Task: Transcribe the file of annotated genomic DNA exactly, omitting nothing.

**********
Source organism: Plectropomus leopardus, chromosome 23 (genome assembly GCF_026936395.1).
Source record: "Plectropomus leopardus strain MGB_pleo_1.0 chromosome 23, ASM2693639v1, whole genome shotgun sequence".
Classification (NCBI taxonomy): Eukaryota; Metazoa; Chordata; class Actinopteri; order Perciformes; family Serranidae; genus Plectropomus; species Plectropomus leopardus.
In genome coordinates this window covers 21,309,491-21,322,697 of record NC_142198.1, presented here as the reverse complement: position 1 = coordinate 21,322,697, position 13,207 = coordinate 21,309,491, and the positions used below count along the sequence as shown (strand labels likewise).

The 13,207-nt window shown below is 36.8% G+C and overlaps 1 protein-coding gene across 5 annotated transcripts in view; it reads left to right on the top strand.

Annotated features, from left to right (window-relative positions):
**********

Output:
Source organism: Plectropomus leopardus, chromosome 23 (genome assembly GCF_026936395.1).
Source record: "Plectropomus leopardus strain MGB_pleo_1.0 chromosome 23, ASM2693639v1, whole genome shotgun sequence".
Classification (NCBI taxonomy): Eukaryota; Metazoa; Chordata; class Actinopteri; order Perciformes; family Serranidae; genus Plectropomus; species Plectropomus leopardus.
In genome coordinates this window covers 21,309,491-21,322,697 of record NC_142198.1, presented here as the reverse complement: position 1 = coordinate 21,322,697, position 13,207 = coordinate 21,309,491, and the positions used below count along the sequence as shown (strand labels likewise).

The 13,207-nt window shown below is 36.8% G+C and overlaps 1 protein-coding gene across 5 annotated transcripts in view; it reads left to right on the top strand.

Annotated features, from left to right (window-relative positions):